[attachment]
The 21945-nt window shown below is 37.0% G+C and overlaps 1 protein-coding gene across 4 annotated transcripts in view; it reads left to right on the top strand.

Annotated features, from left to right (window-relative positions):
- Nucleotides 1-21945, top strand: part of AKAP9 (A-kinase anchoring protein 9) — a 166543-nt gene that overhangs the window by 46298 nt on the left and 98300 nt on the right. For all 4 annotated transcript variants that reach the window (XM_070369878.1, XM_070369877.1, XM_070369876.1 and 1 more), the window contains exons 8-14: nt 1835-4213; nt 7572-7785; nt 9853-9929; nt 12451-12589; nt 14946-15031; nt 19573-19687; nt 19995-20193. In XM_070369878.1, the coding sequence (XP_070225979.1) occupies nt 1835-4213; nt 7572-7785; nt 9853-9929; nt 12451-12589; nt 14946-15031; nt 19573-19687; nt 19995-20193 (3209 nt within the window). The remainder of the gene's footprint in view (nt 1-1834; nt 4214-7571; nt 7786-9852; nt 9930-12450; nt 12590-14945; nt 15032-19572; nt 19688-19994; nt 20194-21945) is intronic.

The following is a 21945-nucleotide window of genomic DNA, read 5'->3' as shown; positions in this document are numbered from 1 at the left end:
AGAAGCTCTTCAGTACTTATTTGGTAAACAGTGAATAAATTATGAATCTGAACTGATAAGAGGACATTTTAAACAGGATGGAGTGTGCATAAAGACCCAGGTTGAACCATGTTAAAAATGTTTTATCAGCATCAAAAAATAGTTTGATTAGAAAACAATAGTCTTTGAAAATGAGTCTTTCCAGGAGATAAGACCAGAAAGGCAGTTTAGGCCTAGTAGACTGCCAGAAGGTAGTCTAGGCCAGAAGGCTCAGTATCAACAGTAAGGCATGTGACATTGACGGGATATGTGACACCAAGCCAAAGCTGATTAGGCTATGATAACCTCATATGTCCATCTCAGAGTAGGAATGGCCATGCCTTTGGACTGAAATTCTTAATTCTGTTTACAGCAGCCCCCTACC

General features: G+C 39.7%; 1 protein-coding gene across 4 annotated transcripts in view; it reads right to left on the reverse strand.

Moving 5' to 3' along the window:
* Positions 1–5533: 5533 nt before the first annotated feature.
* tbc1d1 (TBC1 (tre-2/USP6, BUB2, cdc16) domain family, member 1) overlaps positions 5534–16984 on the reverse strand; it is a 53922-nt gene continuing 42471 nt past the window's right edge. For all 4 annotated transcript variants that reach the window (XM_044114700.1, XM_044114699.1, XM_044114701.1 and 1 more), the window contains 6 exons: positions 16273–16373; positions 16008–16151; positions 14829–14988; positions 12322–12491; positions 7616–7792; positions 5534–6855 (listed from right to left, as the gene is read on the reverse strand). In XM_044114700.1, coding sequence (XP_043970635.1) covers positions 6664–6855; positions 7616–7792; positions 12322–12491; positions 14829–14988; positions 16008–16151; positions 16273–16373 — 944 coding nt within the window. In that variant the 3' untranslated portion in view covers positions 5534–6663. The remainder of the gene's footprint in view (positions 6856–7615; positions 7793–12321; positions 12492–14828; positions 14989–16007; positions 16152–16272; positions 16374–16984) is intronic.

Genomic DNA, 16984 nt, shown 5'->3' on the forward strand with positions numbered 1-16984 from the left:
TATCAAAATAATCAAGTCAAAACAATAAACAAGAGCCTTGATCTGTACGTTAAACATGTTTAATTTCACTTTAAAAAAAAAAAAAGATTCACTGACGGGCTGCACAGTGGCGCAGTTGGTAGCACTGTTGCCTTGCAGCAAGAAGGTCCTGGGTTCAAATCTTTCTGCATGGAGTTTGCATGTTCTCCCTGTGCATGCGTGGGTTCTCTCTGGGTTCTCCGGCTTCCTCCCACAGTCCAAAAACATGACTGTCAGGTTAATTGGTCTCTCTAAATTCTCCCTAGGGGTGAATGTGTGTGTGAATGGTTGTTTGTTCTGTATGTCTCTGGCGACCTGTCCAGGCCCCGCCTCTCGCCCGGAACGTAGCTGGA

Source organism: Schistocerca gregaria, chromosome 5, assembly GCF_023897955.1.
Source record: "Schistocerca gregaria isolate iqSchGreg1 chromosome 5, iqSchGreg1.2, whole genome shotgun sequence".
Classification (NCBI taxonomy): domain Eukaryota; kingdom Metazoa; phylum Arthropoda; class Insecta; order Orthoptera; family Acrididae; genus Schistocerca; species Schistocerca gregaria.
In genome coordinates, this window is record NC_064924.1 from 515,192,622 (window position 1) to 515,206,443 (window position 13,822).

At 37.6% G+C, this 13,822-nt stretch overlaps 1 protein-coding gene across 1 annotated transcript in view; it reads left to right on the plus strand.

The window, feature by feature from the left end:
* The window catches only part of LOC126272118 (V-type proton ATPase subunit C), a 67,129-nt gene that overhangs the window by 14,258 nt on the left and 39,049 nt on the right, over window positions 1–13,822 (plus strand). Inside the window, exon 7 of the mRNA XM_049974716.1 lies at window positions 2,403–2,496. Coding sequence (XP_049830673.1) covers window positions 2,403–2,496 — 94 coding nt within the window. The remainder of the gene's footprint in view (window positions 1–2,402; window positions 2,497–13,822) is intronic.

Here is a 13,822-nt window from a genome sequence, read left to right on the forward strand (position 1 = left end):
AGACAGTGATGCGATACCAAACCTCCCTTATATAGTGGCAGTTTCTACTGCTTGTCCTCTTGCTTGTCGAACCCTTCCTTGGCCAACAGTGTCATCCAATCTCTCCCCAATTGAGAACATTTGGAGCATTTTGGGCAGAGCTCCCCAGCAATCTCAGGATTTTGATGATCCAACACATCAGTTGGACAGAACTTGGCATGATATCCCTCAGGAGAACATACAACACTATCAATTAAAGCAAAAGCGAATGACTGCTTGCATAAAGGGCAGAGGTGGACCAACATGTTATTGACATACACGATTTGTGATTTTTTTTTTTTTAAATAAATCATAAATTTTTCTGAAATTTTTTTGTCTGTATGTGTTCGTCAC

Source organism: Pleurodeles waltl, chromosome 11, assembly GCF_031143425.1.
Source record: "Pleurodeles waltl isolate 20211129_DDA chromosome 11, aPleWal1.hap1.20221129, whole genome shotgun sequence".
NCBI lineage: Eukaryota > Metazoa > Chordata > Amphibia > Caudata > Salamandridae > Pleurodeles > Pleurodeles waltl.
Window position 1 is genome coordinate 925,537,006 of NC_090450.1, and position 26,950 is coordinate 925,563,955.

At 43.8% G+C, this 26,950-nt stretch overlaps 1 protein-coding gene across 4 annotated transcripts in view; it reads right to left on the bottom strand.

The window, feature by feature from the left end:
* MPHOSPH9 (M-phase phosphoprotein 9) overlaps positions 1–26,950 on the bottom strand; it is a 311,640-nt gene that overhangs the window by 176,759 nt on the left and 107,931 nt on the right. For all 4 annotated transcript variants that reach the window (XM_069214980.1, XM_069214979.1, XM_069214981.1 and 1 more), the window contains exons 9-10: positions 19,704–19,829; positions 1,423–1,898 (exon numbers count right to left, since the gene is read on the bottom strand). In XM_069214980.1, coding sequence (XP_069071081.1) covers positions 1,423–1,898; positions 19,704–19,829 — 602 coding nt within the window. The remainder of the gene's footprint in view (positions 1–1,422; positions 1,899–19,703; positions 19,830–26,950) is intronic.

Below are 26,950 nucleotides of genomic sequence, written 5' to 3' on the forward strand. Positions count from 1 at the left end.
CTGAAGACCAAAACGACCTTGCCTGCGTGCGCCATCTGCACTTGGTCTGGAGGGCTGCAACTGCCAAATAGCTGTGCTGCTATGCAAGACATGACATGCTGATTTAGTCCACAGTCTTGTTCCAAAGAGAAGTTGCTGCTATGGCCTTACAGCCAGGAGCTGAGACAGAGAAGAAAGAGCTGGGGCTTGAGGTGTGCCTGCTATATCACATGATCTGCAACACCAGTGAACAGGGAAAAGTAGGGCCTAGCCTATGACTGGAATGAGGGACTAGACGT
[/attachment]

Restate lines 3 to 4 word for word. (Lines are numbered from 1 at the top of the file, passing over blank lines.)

- Nucleotides 1-21945, top strand: part of AKAP9 (A-kinase anchoring protein 9) — a 166543-nt gene that overhangs the window by 46298 nt on the left and 98300 nt on the right. For all 4 annotated transcript variants that reach the window (XM_070369878.1, XM_070369877.1, XM_070369876.1 and 1 more), the window contains exons 8-14: nt 1835-4213; nt 7572-7785; nt 9853-9929; nt 12451-12589; nt 14946-15031; nt 19573-19687; nt 19995-20193. In XM_070369878.1, the coding sequence (XP_070225979.1) occupies nt 1835-4213; nt 7572-7785; nt 9853-9929; nt 12451-12589; nt 14946-15031; nt 19573-19687; nt 19995-20193 (3209 nt within the window). The remainder of the gene's footprint in view (nt 1-1834; nt 4214-7571; nt 7786-9852; nt 9930-12450; nt 12590-14945; nt 15032-19572; nt 19688-19994; nt 20194-21945) is intronic.

The following is a 21945-nucleotide window of genomic DNA, read 5'->3' as shown; positions in this document are numbered from 1 at the left end: